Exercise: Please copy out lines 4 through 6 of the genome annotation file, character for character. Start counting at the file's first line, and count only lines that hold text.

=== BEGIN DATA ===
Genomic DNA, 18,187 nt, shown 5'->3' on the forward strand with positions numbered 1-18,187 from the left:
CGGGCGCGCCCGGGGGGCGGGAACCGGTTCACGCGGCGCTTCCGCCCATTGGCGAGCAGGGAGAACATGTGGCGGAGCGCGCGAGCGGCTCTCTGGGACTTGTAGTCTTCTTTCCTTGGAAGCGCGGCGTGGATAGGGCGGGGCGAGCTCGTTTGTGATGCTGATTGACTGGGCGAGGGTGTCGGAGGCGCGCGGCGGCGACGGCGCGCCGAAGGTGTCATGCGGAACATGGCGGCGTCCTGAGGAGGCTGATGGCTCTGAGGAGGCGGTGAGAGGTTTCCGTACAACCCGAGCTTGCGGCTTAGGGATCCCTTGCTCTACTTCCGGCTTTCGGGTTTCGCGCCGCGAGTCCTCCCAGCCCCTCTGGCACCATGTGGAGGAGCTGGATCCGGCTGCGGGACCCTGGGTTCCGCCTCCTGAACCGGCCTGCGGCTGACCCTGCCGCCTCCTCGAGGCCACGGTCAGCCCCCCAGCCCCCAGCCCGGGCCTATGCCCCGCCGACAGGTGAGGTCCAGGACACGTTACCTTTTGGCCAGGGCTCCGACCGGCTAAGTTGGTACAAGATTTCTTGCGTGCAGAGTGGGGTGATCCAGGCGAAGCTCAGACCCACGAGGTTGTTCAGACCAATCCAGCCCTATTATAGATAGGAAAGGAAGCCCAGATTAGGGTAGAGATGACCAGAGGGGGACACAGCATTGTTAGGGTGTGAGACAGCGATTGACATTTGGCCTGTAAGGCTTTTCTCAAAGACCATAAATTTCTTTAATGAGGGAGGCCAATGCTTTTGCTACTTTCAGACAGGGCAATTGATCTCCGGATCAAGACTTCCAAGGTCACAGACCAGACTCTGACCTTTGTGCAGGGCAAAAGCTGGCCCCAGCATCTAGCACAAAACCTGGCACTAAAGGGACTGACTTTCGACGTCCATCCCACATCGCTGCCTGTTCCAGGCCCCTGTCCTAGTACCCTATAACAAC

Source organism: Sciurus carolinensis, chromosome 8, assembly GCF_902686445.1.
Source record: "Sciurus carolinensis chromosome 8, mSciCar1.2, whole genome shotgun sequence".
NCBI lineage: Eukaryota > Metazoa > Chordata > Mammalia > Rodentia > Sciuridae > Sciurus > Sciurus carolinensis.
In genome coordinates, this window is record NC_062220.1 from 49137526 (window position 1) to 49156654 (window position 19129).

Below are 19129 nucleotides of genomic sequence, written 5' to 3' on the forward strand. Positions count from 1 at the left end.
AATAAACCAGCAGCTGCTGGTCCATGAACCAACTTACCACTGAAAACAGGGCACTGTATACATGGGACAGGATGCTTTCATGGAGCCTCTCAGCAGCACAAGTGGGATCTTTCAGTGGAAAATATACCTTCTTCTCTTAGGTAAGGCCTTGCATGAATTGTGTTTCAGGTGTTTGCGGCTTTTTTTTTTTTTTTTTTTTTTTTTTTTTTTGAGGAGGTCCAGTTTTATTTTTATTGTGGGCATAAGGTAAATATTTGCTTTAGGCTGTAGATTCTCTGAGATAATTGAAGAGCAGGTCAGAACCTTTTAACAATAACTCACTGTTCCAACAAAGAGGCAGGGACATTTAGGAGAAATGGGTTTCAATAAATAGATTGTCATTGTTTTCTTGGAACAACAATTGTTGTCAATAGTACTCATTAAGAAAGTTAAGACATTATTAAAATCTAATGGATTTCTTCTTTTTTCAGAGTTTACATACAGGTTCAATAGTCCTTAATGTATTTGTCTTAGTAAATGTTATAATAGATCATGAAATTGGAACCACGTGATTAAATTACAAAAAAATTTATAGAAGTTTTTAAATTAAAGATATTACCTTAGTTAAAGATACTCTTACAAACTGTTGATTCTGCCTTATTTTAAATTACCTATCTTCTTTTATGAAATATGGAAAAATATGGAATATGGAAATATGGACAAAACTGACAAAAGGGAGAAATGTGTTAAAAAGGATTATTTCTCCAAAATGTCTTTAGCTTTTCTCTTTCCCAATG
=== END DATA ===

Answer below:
Source record: "Sciurus carolinensis chromosome 8, mSciCar1.2, whole genome shotgun sequence".
NCBI lineage: Eukaryota > Metazoa > Chordata > Mammalia > Rodentia > Sciuridae > Sciurus > Sciurus carolinensis.
In genome coordinates, this window is record NC_062220.1 from 49137526 (window position 1) to 49156654 (window position 19129).